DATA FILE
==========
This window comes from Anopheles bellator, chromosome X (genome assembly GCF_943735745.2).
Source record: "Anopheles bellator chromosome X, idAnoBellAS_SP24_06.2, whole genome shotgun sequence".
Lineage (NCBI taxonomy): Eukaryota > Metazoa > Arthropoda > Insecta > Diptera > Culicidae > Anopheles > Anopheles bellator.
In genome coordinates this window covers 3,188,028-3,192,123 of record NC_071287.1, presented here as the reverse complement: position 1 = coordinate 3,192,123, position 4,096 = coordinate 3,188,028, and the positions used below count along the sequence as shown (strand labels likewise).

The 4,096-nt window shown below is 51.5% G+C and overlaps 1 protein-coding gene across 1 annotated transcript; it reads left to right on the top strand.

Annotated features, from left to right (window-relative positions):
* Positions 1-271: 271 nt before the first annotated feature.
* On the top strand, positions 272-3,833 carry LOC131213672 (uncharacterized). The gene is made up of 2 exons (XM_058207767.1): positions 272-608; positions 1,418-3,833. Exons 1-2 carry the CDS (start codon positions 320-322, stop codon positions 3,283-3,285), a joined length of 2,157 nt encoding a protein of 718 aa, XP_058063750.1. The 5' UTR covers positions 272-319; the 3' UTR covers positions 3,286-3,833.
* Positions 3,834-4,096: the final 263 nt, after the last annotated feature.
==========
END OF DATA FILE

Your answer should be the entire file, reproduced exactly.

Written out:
This window comes from Anopheles bellator, chromosome X (genome assembly GCF_943735745.2).
Source record: "Anopheles bellator chromosome X, idAnoBellAS_SP24_06.2, whole genome shotgun sequence".
Lineage (NCBI taxonomy): Eukaryota > Metazoa > Arthropoda > Insecta > Diptera > Culicidae > Anopheles > Anopheles bellator.
In genome coordinates this window covers 3,188,028-3,192,123 of record NC_071287.1, presented here as the reverse complement: position 1 = coordinate 3,192,123, position 4,096 = coordinate 3,188,028, and the positions used below count along the sequence as shown (strand labels likewise).

The 4,096-nt window shown below is 51.5% G+C and overlaps 1 protein-coding gene across 1 annotated transcript; it reads left to right on the top strand.

Annotated features, from left to right (window-relative positions):
* Positions 1-271: 271 nt before the first annotated feature.
* On the top strand, positions 272-3,833 carry LOC131213672 (uncharacterized). The gene is made up of 2 exons (XM_058207767.1): positions 272-608; positions 1,418-3,833. Exons 1-2 carry the CDS (start codon positions 320-322, stop codon positions 3,283-3,285), a joined length of 2,157 nt encoding a protein of 718 aa, XP_058063750.1. The 5' UTR covers positions 272-319; the 3' UTR covers positions 3,286-3,833.
* Positions 3,834-4,096: the final 263 nt, after the last annotated feature.